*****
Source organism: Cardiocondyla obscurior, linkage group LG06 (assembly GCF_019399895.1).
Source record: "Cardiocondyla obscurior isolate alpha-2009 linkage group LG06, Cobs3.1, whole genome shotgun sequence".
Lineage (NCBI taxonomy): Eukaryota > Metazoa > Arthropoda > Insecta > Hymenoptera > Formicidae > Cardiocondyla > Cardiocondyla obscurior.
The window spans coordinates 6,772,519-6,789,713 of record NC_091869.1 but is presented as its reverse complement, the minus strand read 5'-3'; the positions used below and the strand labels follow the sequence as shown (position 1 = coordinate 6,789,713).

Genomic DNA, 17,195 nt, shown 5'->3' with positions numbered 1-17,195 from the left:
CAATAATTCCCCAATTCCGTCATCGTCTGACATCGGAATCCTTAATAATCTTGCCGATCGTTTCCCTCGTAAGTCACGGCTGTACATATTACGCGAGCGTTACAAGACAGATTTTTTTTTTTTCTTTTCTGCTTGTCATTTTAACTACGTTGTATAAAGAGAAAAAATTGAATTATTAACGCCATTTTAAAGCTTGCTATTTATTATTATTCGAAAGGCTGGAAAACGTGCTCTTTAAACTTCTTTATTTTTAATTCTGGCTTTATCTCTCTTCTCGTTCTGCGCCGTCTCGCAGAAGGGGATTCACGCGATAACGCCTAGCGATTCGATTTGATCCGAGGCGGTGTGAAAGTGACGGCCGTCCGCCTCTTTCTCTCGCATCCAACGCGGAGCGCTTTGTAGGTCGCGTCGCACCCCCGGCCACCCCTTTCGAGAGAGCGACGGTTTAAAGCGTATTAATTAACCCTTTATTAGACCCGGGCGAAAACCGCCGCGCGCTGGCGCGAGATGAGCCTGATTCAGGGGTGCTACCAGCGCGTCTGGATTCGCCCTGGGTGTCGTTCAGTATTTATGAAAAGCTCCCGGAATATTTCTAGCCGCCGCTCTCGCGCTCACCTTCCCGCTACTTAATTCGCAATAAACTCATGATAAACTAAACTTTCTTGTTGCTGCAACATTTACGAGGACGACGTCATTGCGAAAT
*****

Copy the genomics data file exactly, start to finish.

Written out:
Source organism: Cardiocondyla obscurior, linkage group LG06 (assembly GCF_019399895.1).
Source record: "Cardiocondyla obscurior isolate alpha-2009 linkage group LG06, Cobs3.1, whole genome shotgun sequence".
Lineage (NCBI taxonomy): Eukaryota > Metazoa > Arthropoda > Insecta > Hymenoptera > Formicidae > Cardiocondyla > Cardiocondyla obscurior.
The window spans coordinates 6,772,519-6,789,713 of record NC_091869.1 but is presented as its reverse complement, the minus strand read 5'-3'; the positions used below and the strand labels follow the sequence as shown (position 1 = coordinate 6,789,713).

Genomic DNA, 17,195 nt, shown 5'->3' with positions numbered 1-17,195 from the left:
CAATAATTCCCCAATTCCGTCATCGTCTGACATCGGAATCCTTAATAATCTTGCCGATCGTTTCCCTCGTAAGTCACGGCTGTACATATTACGCGAGCGTTACAAGACAGATTTTTTTTTTTTCTTTTCTGCTTGTCATTTTAACTACGTTGTATAAAGAGAAAAAATTGAATTATTAACGCCATTTTAAAGCTTGCTATTTATTATTATTCGAAAGGCTGGAAAACGTGCTCTTTAAACTTCTTTATTTTTAATTCTGGCTTTATCTCTCTTCTCGTTCTGCGCCGTCTCGCAGAAGGGGATTCACGCGATAACGCCTAGCGATTCGATTTGATCCGAGGCGGTGTGAAAGTGACGGCCGTCCGCCTCTTTCTCTCGCATCCAACGCGGAGCGCTTTGTAGGTCGCGTCGCACCCCCGGCCACCCCTTTCGAGAGAGCGACGGTTTAAAGCGTATTAATTAACCCTTTATTAGACCCGGGCGAAAACCGCCGCGCGCTGGCGCGAGATGAGCCTGATTCAGGGGTGCTACCAGCGCGTCTGGATTCGCCCTGGGTGTCGTTCAGTATTTATGAAAAGCTCCCGGAATATTTCTAGCCGCCGCTCTCGCGCTCACCTTCCCGCTACTTAATTCGCAATAAACTCATGATAAACTAAACTTTCTTGTTGCTGCAACATTTACGAGGACGACGTCATTGCGAAAT